Starting in 1880,[8] he served two terms,[3] four years, as a member of the city council of Columbus, serving as council vice-president. He was also appointed to fill a vacancy in the Board of Education and later elected to the position,[6] from 1884 to 1893.[8] He was appointed to a four-year term as trustee of the Institute for the Blind by Ohio Governor Charles Foster. He was also appointed trustee of the Athens University (now Ohio University) by Governor George Hoadly but was rejected by the state senate for political reasons[6] in 1885.[12] In 1887 he was appointed to a six-year term as a member of the Board of Directors of the Ohio State Forestry Bureau[6] and was reappointed twice more.[3] In September 1888, he served as president of the Columbus Centennial Freedom Jubillee.[13] He was appointed as a trustee for Wilberforce University in 1898 by governor Asa Bushnell.[14] He served as the first black foreman of an Ohio grand Jury. He was a frequent contributor to numerous newspapers and journals[6] and worked closely with Presidents Rutherford B. Hayes and William McKinley and Ohio governor William Dennison Jr.[8]

Death and legacy[edit]

In 1898 he resigned as pastor of the Second Baptist Church, although he continued to preach.[15] He died in Columbus on February 7, 1907, of pneumonia and was survived by two grandchildren.[2] The first public housing project built in Columbus, Poindexter Village, was named for him.[5]


  1. ^ a b Zachariah, Holly. "Church marks 200th anniversary of birth of Rev. James Poindexter". The Columbus Dispatch. Retrieved 2023-02-20.
  2. ^ a b c "A Notable Colored Man has just Passed Away". Xenia Daily Gazette. Xenia, Ohio. February 8, 1907. p. 7. Retrieved October 5, 2016 – via Newspapers.com.
  3. ^ a b c d Franklin County at the Beginning of the Twentieth Century, Historical Publishing Company (Franklin County, Ohio), 1901, p364
  4. ^ Simmons, 1887 gives the year as 1817
  5. ^ a b c d Simmons, Martha. Preaching with Sacred Fire: An Anthology of African American Sermons, 1750 to the Present. WW Norton & Company, 2010. p322-323
  6. ^ a b c d e f g h i Simmons, William J., and Henry McNeal Turner. Men of Mark: Eminent, Progressive and Rising. GM Rewell & Company, 1887. p394-404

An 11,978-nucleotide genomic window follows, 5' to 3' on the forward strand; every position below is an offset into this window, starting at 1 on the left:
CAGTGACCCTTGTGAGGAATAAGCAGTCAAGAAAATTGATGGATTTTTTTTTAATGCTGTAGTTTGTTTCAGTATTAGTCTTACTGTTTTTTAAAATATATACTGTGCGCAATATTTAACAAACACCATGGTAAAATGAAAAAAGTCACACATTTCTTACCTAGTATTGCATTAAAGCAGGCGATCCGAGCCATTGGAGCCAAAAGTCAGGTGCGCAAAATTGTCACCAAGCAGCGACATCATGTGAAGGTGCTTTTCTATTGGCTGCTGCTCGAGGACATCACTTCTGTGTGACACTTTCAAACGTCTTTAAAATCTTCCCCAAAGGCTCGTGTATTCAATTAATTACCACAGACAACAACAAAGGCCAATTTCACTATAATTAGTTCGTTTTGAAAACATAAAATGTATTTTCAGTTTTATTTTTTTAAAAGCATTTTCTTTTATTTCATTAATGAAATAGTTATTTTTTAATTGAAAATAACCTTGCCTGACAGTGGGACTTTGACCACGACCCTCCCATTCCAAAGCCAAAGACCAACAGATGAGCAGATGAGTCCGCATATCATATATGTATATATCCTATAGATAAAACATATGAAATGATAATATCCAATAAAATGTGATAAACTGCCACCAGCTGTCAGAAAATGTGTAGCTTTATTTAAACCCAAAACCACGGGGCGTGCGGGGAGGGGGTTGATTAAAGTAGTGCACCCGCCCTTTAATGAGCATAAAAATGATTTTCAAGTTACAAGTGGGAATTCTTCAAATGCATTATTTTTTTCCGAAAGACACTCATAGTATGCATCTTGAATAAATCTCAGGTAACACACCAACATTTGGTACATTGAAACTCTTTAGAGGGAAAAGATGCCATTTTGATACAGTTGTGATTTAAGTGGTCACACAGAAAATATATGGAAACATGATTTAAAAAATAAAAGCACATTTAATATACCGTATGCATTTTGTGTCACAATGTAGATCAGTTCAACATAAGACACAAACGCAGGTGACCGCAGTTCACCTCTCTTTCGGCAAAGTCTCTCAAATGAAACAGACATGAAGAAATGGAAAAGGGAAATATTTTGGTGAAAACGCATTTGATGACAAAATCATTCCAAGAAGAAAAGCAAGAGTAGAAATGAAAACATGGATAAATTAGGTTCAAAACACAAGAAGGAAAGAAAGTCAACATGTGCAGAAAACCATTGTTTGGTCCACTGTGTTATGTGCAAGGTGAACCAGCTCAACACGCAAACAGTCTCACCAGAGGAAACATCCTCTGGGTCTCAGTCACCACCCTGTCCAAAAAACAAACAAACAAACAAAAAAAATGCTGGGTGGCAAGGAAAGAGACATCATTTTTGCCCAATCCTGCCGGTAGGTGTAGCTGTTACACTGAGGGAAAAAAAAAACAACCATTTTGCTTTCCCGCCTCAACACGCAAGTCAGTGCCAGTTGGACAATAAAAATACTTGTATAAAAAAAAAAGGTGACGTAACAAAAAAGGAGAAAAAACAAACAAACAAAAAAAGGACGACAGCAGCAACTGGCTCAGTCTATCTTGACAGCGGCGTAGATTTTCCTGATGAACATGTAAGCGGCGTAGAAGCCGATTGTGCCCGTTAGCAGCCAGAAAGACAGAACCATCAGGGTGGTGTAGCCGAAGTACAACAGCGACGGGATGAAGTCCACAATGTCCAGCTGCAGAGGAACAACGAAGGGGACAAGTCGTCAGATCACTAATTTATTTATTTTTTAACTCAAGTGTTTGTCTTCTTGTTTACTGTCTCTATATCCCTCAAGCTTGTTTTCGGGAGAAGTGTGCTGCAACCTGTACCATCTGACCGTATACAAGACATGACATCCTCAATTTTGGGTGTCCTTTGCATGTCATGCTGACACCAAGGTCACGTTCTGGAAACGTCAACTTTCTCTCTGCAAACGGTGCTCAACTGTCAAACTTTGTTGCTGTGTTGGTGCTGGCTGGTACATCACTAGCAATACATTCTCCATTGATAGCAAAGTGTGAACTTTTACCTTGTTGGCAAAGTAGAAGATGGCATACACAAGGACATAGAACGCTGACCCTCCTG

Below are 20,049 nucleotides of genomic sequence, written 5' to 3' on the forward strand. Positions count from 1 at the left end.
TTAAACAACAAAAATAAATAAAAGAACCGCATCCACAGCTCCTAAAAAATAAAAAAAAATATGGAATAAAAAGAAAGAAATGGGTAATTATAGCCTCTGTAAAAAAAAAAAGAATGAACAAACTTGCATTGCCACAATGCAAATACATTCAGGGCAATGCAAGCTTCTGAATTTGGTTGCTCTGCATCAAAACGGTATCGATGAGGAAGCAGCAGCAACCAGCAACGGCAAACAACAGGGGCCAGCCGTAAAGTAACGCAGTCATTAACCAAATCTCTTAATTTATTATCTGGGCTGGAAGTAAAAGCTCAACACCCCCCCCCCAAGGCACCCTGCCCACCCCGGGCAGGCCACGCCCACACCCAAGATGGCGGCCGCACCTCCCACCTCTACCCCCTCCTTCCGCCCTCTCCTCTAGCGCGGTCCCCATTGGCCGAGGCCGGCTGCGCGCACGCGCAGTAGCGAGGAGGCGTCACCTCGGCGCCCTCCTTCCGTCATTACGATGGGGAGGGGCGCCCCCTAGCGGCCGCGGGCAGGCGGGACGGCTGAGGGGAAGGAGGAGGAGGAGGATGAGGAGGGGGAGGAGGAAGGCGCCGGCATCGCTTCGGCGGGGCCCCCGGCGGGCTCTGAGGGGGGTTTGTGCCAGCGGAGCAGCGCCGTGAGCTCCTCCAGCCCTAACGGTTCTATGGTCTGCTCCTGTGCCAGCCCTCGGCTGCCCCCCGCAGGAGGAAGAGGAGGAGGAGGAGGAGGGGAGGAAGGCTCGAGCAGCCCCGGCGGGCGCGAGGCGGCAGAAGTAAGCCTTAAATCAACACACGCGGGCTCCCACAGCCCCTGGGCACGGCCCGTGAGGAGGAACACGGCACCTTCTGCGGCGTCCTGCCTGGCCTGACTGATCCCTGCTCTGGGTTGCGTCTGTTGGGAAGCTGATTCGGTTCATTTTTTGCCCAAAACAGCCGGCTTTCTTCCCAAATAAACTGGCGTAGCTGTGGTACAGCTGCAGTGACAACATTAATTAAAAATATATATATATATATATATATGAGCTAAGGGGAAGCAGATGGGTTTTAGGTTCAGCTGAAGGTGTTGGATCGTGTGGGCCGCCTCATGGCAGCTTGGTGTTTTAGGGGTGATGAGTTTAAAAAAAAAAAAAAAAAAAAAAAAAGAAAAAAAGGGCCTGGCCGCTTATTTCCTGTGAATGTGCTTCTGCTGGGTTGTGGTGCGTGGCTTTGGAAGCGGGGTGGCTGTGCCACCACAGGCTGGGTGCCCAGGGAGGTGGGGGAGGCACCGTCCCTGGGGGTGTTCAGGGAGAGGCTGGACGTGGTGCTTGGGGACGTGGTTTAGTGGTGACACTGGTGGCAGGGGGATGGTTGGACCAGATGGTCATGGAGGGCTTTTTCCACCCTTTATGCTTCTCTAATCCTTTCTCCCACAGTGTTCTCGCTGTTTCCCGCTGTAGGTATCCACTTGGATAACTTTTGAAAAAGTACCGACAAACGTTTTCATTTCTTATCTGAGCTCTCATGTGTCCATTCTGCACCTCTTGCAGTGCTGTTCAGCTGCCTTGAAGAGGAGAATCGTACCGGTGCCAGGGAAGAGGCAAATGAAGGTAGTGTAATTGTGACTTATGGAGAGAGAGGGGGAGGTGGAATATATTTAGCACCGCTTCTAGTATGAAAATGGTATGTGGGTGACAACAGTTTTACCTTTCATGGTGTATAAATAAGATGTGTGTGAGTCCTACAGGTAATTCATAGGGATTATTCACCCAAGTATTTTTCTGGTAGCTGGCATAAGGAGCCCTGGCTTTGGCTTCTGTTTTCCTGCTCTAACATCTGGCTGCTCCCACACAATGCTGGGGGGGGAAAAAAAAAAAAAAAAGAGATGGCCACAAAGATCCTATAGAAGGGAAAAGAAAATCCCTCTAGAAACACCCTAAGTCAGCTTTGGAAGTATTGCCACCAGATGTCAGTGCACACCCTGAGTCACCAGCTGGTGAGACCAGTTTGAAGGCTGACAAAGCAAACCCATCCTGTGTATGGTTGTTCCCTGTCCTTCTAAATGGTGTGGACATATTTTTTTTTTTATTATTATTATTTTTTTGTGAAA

7. ^ [No Headline] Washington Bee (Washington, DC) June 4, 1887, page 3, accessed November 8, 2016 at https://www.newspapers.com/clip/7370010/no_headline_washington_bee/
  8. ^ a b c d Tom Betti, Doreen Uhas Sauer, On This Day in Columbus, Ohio History, Columbus Landmarks Foundation Arcadia Publishing, May 21, 2013
  9. ^ Cole, Charles Chester. A fragile capital: Identity and the early years of Columbus, Ohio. Ohio State University Press, 2001. p193-204
  10. ^ Public Schools for Colored Children, Daily Ohio Statesman (Columbus, Ohio) January 27, 1869, page 3, accessed October 5, 2016 at https://www.newspapers.com/clip/6906038/public_schools_for_colored_children/
  11. ^ No Headline, The Coschocton Democrat (Coshocton, Ohio) September 9, 1873, page 2, accessed October 5, 2016 at https://www.newspapers.com/clip/6906071/no_headline_the_coschocton_democrat/
  12. ^ [No Headline] The Eaton Democrat (Eaton, Ohio) April 23, 1885, page 1, accessed October 5, 2016 at https://www.newspapers.com/clip/6906119/no_headline_the_eaton_democrat/
  13. ^ Arnett, Benjamin William, Centennial Jubilee of Freedom at Columbus, Ohio, Saturday, September 22, 1888 : orations, poems, and addresses. Aldine Printing House (Xenia, Ohio) 1888
  14. ^ Kurtz, The Cincinnati Enquirer (Cincinnati, Ohio) June 15, 1898, page 6, accessed October 5, 2016 at https://www.newspapers.com/clip/6906157/kurtz_the_cincinnati_enquirer/
  15. ^ Poindexter Resigns, The Cincinnati Enquirer (Cincinnati, Ohio) April 5, 1898, page 4, accessed October 5, 2016 at https://www.newspapers.com/clip/6906136/poindexter_resigns_the_cincinnati/